The first step to understanding why unemployment data might be unreliable, and that it is not telling the whole unemployment story, is to first understand how unemployment is measure. Each month, the BLS surveys about 50,000 households, surveying individuals over the ages of 16 that are not institutionalized. These individual are then assigned to one of three groups:
1) Employed: People who worked full-time or part-time during the past week (or was on sick leave or vacation from a job.)
2) Unemployed: if the person didn’t work during the past week but looked for work during the past four week.
3) Not in the labor force: If the person didn’t work during the past week and didn’t look for work during the past four weeks.
This is the definition used to collect unemployment data in the US. From this, we can make four obvious observations about the data that induce it to tell a misleading story.
1) Part-time work and full-time work are very different.
2) The data does not account for illegal immigrant workers, or those that work in the illegal sector of the economy.
3) The data does little to account for individual that have temporary been to discourage to look for work after so many fail attempt.
4) People can lie on the survey to make themselves look better.
For the first point of observation, part-time work is not the same as full-time work. However, under the current definition for measuring unemployment, both kinds of work are treated equally. This is misleading because if an economy have a lot of part-time workers and few full-time workers, then the health of the economy would not be as good as the unemployment data would show.
If we use the 2006 Part Time Data from the BLS, we can see how significant part-time worker are to the labor force. Just looking at the January 2006 data, we see that there are 139,512 workers in nonagricultural sector and 1,970 workers in the agricultural sector. Part-time worker for Jan. 2006 equal 24,505 for all industries, and 24,058 among nonagricultural industries, that is 17% of the workers are part-timer. Among the part-timers, about 20% or 1 in 5 is part-time due to economic reasons. This percentage is consistent for almost every month in 2006. One in five workers are working part-time is a pretty significant among, and when they are treated equally as full-time workers for unemployment data, the data seem to exaggerate the health of the economy and employment, or at the least, it is not fully accurate in representing the state of unemployment.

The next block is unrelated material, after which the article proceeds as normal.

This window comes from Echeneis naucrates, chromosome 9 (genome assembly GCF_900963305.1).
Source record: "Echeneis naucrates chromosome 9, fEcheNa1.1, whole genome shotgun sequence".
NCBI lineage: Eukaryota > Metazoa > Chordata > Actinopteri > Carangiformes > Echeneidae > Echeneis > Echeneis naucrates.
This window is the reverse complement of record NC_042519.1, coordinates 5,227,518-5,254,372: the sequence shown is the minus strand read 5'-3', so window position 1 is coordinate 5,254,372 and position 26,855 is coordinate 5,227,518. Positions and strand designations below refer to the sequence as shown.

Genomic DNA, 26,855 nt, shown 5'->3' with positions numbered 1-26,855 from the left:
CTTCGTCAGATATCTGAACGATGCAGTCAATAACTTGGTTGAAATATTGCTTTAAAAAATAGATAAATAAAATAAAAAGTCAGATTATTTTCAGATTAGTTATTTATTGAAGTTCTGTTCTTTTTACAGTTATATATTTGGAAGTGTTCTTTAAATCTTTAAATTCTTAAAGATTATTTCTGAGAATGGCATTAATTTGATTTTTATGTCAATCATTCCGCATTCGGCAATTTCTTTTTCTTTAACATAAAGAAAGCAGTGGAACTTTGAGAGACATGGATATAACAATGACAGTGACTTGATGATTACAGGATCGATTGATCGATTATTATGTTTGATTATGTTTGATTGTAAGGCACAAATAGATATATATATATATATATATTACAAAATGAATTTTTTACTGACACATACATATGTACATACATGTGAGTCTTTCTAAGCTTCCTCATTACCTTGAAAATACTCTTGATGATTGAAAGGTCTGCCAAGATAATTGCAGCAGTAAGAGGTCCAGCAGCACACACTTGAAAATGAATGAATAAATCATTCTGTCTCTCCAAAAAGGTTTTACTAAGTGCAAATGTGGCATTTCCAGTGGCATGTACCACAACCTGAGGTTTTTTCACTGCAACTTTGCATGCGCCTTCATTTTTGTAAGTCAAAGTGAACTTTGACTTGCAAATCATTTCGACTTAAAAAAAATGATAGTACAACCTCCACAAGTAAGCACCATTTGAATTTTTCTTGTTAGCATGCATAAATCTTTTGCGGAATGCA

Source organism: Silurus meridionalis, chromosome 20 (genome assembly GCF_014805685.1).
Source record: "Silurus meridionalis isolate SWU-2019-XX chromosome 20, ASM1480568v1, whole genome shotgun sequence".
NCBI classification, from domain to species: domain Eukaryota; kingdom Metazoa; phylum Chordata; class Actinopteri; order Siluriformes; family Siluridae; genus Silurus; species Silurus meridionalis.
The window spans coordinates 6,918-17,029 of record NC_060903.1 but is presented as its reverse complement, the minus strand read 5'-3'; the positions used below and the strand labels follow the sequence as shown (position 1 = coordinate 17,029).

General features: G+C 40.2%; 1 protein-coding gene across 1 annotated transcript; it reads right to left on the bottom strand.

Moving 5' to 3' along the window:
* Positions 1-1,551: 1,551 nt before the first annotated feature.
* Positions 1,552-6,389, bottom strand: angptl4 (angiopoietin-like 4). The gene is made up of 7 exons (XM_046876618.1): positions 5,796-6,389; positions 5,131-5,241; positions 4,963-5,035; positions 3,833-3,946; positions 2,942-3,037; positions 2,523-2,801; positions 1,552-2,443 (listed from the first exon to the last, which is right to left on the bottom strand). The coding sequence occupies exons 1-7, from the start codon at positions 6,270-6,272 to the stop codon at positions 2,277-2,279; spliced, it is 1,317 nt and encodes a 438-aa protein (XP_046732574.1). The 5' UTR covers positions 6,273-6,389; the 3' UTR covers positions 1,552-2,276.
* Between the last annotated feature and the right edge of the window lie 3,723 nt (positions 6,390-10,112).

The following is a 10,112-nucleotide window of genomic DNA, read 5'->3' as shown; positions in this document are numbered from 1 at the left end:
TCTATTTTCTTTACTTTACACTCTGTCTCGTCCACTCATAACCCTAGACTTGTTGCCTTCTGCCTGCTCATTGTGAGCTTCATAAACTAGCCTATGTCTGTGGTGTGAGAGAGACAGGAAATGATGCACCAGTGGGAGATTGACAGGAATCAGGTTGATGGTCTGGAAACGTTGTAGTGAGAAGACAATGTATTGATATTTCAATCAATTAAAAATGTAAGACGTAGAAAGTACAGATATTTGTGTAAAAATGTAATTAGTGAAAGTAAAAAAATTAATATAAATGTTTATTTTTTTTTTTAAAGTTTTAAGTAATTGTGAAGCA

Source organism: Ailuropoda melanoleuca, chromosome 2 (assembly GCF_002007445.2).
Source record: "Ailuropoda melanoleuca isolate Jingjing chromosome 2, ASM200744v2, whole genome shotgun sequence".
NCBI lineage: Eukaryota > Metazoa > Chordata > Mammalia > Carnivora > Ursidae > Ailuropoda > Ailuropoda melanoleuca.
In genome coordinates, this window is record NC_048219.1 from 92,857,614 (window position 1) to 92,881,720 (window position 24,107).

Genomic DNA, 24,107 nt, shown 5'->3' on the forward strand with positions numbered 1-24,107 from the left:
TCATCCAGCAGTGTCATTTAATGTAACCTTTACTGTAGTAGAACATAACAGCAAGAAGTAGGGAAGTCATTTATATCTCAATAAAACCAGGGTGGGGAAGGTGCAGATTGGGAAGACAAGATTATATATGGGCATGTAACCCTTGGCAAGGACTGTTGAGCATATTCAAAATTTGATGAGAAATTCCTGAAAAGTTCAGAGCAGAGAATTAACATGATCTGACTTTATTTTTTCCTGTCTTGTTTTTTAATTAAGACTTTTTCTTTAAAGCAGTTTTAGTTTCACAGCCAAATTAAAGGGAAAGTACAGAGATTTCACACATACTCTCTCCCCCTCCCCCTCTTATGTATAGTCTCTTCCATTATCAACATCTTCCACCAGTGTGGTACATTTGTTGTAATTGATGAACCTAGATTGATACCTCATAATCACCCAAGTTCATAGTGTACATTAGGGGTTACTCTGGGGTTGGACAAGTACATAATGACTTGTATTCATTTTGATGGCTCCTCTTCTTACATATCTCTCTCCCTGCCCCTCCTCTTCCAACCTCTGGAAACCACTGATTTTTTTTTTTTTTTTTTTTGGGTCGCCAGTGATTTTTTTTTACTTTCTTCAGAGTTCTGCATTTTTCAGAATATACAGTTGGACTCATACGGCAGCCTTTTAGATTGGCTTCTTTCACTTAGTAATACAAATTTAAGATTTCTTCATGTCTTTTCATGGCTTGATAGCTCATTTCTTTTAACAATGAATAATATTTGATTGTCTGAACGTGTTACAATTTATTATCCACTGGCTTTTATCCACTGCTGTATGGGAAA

The next point of observation deals with those that are not included in surveying unemployment. For illegal immigrant or those that are working illegal jobs, they are not considered as part of the labor forces. Nevertheless, their works and labors still contribute to the overall state of the economy. But if a surveyor was to ask a drugs dealer if he is currently employed, or has he been looking for work in the last four weeks? The drugs dealer would certainly not report that he is employed as a dealer, or he been look to enter into the drugs dealing business. The same can be said for illegal immigrants that are working and hiding from the US government.
Data on illegal immigrant living in the US can be obtain from Homeland Security. However, the statistical data could very well be undercounting the actual number of illegal immigrants living in the US because collecting such data is more than just difficult, and it could very well be alter to make Homeland Security look better. The data show that there were about 5 millions illegal immigrants living in the US in 1996, and the number was growing at about 270,000 a year by in 1996. This data show that there are some 5 millions plus individuals not accounted for in the unemployment data. Add in all those that are working illegal jobs of various nature, and we are talking about a huge hole in the unemployment data. This again shows why official unemployment data can be uncertain.
The next point of observation deals with people that are just sick and tired of rejection, of others criticism them, and constantly being told that they are not good enough. These individuals might decide to take a temporary break from job hunting to regroup before heading out to hunt again. They might decide to take a month off from searching to reorganize themselves, and repackage their selling points. People that had became to discourage to continual looking for work might take a temporary break, or people might take a break to find new way to package themselves for potential employers. In either case, under the current way of collecting unemployment data, these individuals might very well be categories as “not in the labor force.” In both situations, the people wanted job, they are willing and ready to go to work, but they just could not find a job. However, if they are considered to be “not in the labor force,” instead of “unemployed” then the unemployment data again is not accurately stating the state of unemployment. This again shows why official unemployment data can be uncertain.